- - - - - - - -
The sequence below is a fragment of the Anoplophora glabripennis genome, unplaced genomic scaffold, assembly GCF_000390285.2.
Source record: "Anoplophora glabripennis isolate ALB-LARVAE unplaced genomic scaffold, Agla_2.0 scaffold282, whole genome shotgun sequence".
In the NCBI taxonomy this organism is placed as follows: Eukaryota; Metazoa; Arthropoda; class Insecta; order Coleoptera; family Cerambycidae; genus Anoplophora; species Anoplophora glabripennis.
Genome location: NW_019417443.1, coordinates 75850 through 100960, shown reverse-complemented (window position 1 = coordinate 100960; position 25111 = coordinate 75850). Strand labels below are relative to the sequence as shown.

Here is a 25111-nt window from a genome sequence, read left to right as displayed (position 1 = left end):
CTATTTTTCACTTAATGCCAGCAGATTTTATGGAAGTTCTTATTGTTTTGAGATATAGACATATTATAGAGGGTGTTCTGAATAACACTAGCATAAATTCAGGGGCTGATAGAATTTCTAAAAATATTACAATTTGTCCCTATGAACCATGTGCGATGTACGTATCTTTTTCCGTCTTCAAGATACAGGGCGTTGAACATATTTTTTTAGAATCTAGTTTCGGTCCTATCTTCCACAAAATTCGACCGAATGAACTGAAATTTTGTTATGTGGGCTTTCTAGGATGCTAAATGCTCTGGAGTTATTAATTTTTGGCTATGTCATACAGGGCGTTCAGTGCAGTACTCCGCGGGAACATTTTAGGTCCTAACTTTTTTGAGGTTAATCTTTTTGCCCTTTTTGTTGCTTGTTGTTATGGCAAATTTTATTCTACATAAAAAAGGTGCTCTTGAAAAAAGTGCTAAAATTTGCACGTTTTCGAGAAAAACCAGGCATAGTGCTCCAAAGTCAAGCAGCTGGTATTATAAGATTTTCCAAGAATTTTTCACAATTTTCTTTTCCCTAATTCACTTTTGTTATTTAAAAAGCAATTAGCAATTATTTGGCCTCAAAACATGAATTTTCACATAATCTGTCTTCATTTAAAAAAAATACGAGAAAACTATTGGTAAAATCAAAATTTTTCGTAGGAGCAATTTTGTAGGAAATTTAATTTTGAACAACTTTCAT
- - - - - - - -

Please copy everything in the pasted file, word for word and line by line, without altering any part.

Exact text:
The sequence below is a fragment of the Anoplophora glabripennis genome, unplaced genomic scaffold, assembly GCF_000390285.2.
Source record: "Anoplophora glabripennis isolate ALB-LARVAE unplaced genomic scaffold, Agla_2.0 scaffold282, whole genome shotgun sequence".
In the NCBI taxonomy this organism is placed as follows: Eukaryota; Metazoa; Arthropoda; class Insecta; order Coleoptera; family Cerambycidae; genus Anoplophora; species Anoplophora glabripennis.
Genome location: NW_019417443.1, coordinates 75850 through 100960, shown reverse-complemented (window position 1 = coordinate 100960; position 25111 = coordinate 75850). Strand labels below are relative to the sequence as shown.

Here is a 25111-nt window from a genome sequence, read left to right as displayed (position 1 = left end):
CTATTTTTCACTTAATGCCAGCAGATTTTATGGAAGTTCTTATTGTTTTGAGATATAGACATATTATAGAGGGTGTTCTGAATAACACTAGCATAAATTCAGGGGCTGATAGAATTTCTAAAAATATTACAATTTGTCCCTATGAACCATGTGCGATGTACGTATCTTTTTCCGTCTTCAAGATACAGGGCGTTGAACATATTTTTTTAGAATCTAGTTTCGGTCCTATCTTCCACAAAATTCGACCGAATGAACTGAAATTTTGTTATGTGGGCTTTCTAGGATGCTAAATGCTCTGGAGTTATTAATTTTTGGCTATGTCATACAGGGCGTTCAGTGCAGTACTCCGCGGGAACATTTTAGGTCCTAACTTTTTTGAGGTTAATCTTTTTGCCCTTTTTGTTGCTTGTTGTTATGGCAAATTTTATTCTACATAAAAAAGGTGCTCTTGAAAAAAGTGCTAAAATTTGCACGTTTTCGAGAAAAACCAGGCATAGTGCTCCAAAGTCAAGCAGCTGGTATTATAAGATTTTCCAAGAATTTTTCACAATTTTCTTTTCCCTAATTCACTTTTGTTATTTAAAAAGCAATTAGCAATTATTTGGCCTCAAAACATGAATTTTCACATAATCTGTCTTCATTTAAAAAAAATACGAGAAAACTATTGGTAAAATCAAAATTTTTCGTAGGAGCAATTTTGTAGGAAATTTAATTTTGAACAACTTTCAT